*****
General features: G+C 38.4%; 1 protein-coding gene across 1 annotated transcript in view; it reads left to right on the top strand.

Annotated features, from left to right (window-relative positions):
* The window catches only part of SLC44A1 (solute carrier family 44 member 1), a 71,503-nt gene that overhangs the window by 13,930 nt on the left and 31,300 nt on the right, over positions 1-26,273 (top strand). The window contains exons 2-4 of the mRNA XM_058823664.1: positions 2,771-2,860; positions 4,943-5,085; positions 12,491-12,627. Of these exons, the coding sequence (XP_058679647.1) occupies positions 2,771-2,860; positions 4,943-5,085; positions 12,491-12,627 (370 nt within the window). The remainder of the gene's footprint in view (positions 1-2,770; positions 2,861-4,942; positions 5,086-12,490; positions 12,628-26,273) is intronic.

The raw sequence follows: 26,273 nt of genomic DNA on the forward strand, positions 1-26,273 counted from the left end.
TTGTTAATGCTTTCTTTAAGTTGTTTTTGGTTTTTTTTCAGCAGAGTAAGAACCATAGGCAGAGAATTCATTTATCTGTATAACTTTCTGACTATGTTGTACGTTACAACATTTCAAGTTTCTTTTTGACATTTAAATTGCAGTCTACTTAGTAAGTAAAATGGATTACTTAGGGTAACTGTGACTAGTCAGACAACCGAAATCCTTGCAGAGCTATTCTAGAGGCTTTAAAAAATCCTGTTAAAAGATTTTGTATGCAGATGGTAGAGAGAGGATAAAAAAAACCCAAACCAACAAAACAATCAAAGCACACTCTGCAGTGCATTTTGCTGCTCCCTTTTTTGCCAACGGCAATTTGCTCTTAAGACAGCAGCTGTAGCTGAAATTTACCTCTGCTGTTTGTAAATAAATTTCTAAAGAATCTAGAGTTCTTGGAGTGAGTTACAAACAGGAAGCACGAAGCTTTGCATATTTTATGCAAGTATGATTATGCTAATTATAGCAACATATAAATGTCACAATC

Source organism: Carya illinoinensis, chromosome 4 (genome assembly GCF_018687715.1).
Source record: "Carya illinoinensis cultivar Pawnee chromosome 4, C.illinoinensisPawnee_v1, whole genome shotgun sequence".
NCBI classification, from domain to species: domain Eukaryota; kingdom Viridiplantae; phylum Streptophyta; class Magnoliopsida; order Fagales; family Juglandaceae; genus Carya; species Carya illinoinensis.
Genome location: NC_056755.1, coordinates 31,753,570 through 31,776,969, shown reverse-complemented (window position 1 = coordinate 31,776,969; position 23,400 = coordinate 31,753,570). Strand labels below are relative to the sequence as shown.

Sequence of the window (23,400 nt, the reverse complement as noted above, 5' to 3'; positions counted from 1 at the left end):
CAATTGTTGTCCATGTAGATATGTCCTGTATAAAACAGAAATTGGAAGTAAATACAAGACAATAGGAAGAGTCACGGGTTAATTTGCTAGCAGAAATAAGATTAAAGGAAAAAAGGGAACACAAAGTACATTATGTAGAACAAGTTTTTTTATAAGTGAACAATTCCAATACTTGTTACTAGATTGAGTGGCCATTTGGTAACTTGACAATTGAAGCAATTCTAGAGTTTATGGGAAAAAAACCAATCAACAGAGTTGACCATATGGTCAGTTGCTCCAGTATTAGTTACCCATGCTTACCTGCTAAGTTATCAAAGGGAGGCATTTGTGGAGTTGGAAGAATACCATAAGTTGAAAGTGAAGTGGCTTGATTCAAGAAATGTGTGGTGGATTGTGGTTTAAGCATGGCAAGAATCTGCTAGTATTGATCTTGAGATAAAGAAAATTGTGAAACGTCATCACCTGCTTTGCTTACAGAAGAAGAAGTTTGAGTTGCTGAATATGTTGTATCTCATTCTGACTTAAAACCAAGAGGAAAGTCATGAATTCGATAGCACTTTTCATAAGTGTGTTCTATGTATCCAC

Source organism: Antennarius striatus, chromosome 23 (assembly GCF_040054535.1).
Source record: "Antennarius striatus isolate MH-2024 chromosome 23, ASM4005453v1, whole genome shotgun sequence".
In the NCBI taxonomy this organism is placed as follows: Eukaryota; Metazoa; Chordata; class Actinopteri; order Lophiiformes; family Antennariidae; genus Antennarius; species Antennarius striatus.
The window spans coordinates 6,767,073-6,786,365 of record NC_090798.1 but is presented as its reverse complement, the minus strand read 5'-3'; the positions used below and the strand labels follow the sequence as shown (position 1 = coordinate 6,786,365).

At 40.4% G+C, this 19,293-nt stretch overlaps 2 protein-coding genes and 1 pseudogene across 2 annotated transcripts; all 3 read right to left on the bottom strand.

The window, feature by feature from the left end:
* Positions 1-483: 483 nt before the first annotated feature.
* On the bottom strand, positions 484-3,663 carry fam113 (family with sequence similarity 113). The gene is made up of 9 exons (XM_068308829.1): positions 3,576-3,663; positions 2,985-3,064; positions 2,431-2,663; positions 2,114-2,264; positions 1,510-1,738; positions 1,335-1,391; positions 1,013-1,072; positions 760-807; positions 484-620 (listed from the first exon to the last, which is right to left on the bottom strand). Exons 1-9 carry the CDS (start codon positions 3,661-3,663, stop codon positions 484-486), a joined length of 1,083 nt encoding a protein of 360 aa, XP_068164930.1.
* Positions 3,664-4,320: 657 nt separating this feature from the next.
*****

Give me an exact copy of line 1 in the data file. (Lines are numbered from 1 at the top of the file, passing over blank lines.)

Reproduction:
General features: G+C 38.4%; 1 protein-coding gene across 1 annotated transcript in view; it reads left to right on the top strand.